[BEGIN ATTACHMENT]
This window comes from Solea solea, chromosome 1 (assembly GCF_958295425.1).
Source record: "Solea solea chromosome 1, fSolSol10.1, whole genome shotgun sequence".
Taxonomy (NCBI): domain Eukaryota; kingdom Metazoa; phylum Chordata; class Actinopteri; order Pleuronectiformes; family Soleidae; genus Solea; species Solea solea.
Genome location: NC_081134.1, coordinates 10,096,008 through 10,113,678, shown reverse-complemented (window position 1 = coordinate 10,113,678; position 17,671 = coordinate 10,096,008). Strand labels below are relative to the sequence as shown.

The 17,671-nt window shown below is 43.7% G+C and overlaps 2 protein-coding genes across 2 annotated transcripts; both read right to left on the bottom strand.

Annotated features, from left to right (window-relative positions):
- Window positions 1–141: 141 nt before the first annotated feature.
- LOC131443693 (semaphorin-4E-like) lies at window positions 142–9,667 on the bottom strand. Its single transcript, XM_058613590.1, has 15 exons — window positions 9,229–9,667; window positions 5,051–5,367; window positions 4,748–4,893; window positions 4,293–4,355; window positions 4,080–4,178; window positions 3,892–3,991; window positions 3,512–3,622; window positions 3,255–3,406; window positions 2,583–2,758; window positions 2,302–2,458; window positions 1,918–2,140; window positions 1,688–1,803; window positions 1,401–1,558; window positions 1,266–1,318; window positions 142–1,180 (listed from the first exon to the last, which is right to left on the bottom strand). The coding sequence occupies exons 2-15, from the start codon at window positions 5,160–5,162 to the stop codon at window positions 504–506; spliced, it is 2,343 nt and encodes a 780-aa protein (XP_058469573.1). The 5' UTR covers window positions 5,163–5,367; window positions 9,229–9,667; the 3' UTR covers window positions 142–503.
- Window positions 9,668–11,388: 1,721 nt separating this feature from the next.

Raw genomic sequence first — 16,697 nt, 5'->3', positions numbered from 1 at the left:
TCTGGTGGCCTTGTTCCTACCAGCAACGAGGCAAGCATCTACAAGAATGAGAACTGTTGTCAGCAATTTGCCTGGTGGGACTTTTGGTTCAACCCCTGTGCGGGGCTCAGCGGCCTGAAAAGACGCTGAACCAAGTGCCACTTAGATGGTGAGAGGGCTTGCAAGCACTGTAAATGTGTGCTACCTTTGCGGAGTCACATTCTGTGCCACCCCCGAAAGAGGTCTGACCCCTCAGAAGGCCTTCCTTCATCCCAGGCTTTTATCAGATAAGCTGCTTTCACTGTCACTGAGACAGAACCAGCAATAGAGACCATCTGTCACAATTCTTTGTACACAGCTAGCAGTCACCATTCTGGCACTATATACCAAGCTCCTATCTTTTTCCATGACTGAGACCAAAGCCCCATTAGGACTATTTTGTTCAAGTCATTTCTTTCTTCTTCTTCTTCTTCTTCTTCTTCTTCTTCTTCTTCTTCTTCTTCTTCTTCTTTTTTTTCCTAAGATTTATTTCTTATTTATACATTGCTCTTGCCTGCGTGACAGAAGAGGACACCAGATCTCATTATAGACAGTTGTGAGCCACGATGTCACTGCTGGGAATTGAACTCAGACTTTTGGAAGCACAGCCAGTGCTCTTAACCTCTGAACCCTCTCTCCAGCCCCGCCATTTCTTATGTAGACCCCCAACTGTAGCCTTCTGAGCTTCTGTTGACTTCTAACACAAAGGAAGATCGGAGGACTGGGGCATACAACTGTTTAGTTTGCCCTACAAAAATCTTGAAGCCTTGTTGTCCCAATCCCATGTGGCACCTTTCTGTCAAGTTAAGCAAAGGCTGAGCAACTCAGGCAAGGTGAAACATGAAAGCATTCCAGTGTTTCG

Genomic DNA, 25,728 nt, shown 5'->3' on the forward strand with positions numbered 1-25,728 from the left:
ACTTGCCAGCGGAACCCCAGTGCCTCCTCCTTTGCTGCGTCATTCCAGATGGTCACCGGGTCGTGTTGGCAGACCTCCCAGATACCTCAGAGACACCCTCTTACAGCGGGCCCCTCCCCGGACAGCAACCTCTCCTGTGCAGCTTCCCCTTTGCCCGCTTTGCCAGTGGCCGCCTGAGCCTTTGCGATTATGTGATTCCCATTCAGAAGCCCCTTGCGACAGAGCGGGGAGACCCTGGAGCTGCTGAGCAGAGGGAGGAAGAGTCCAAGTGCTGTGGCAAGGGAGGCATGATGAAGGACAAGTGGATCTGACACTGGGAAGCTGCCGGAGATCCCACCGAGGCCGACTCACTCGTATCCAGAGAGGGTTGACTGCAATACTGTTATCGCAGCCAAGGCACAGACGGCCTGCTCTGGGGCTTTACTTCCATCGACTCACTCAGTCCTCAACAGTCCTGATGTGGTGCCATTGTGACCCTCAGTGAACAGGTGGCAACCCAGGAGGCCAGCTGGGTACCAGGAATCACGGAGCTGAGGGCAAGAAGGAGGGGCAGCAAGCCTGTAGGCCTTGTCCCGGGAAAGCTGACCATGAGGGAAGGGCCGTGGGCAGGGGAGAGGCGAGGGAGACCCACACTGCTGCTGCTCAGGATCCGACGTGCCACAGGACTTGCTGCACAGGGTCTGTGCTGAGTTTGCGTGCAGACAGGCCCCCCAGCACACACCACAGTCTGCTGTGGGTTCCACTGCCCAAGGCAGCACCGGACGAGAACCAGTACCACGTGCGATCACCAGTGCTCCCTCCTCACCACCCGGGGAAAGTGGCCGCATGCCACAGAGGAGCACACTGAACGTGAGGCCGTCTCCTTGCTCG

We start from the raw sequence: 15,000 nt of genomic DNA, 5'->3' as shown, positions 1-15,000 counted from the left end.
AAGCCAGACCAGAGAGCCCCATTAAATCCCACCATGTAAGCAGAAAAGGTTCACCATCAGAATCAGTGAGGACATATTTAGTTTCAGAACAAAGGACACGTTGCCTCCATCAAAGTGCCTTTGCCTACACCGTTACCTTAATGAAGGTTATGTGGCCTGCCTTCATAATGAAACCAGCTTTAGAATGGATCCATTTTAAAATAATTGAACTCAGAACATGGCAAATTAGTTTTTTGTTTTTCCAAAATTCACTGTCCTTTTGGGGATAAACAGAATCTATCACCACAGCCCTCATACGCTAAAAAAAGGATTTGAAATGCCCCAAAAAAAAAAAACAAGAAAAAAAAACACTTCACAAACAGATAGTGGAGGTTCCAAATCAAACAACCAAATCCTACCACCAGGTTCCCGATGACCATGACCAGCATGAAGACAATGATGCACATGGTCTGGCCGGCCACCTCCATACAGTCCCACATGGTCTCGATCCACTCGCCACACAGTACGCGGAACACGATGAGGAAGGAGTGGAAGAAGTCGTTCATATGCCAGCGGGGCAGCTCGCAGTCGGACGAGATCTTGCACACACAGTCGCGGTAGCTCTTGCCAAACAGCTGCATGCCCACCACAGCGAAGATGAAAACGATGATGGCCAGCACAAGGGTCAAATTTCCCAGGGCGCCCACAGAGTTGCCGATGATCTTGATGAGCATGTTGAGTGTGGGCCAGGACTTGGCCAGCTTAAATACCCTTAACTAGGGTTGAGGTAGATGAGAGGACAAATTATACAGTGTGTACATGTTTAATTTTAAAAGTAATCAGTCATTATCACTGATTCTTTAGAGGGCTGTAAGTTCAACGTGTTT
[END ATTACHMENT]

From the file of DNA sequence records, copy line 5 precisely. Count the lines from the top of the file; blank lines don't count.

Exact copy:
The 17,671-nt window shown below is 43.7% G+C and overlaps 2 protein-coding genes across 2 annotated transcripts; both read right to left on the bottom strand.